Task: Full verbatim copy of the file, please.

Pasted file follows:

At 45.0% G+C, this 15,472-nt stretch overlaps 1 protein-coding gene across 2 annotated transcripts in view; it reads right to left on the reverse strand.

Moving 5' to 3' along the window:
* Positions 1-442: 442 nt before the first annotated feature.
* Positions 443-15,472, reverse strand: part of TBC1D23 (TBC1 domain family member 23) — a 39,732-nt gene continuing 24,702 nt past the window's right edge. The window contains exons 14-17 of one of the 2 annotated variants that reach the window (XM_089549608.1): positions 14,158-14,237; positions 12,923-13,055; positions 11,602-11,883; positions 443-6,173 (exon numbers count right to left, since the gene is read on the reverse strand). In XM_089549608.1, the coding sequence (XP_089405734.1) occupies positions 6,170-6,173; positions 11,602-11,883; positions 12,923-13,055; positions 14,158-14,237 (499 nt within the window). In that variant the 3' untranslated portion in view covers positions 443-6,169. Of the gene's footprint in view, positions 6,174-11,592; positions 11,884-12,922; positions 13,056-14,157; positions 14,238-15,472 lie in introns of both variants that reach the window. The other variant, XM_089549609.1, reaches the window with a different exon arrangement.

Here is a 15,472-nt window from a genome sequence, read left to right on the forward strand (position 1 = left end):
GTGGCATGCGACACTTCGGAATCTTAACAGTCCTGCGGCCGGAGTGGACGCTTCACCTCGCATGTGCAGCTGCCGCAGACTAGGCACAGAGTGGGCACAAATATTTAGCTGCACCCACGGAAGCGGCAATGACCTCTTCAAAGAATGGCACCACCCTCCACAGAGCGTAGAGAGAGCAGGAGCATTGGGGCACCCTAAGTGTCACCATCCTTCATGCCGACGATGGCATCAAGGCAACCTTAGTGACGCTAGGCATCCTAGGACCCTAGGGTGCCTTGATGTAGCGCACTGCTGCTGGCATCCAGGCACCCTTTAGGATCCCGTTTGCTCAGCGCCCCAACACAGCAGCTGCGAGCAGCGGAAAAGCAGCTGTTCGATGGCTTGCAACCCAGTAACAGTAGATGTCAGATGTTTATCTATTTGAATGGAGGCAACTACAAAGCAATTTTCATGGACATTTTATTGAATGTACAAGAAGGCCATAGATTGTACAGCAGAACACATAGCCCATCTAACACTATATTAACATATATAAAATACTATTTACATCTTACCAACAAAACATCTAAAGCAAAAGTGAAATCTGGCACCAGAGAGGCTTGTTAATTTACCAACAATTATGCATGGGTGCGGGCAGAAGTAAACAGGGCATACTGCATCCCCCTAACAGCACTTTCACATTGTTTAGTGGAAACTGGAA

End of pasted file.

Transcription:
At 45.0% G+C, this 15,472-nt stretch overlaps 1 protein-coding gene across 2 annotated transcripts in view; it reads right to left on the reverse strand.

Moving 5' to 3' along the window:
* Positions 1-442: 442 nt before the first annotated feature.
* Positions 443-15,472, reverse strand: part of TBC1D23 (TBC1 domain family member 23) — a 39,732-nt gene continuing 24,702 nt past the window's right edge. The window contains exons 14-17 of one of the 2 annotated variants that reach the window (XM_089549608.1): positions 14,158-14,237; positions 12,923-13,055; positions 11,602-11,883; positions 443-6,173 (exon numbers count right to left, since the gene is read on the reverse strand). In XM_089549608.1, the coding sequence (XP_089405734.1) occupies positions 6,170-6,173; positions 11,602-11,883; positions 12,923-13,055; positions 14,158-14,237 (499 nt within the window). In that variant the 3' untranslated portion in view covers positions 443-6,169. Of the gene's footprint in view, positions 6,174-11,592; positions 11,884-12,922; positions 13,056-14,157; positions 14,238-15,472 lie in introns of both variants that reach the window. The other variant, XM_089549609.1, reaches the window with a different exon arrangement.

Here is a 15,472-nt window from a genome sequence, read left to right on the forward strand (position 1 = left end):
GTGGCATGCGACACTTCGGAATCTTAACAGTCCTGCGGCCGGAGTGGACGCTTCACCTCGCATGTGCAGCTGCCGCAGACTAGGCACAGAGTGGGCACAAATATTTAGCTGCACCCACGGAAGCGGCAATGACCTCTTCAAAGAATGGCACCACCCTCCACAGAGCGTAGAGAGAGCAGGAGCATTGGGGCACCCTAAGTGTCACCATCCTTCATGCCGACGATGGCATCAAGGCAACCTTAGTGACGCTAGGCATCCTAGGACCCTAGGGTGCCTTGATGTAGCGCACTGCTGCTGGCATCCAGGCACCCTTTAGGATCCCGTTTGCTCAGCGCCCCAACACAGCAGCTGCGAGCAGCGGAAAAGCAGCTGTTCGATGGCTTGCAACCCAGTAACAGTAGATGTCAGATGTTTATCTATTTGAATGGAGGCAACTACAAAGCAATTTTCATGGACATTTTATTGAATGTACAAGAAGGCCATAGATTGTACAGCAGAACACATAGCCCATCTAACACTATATTAACATATATAAAATACTATTTACATCTTACCAACAAAACATCTAAAGCAAAAGTGAAATCTGGCACCAGAGAGGCTTGTTAATTTACCAACAATTATGCATGGGTGCGGGCAGAAGTAAACAGGGCATACTGCATCCCCCTAACAGCACTTTCACATTGTTTAGTGGAAACTGGAA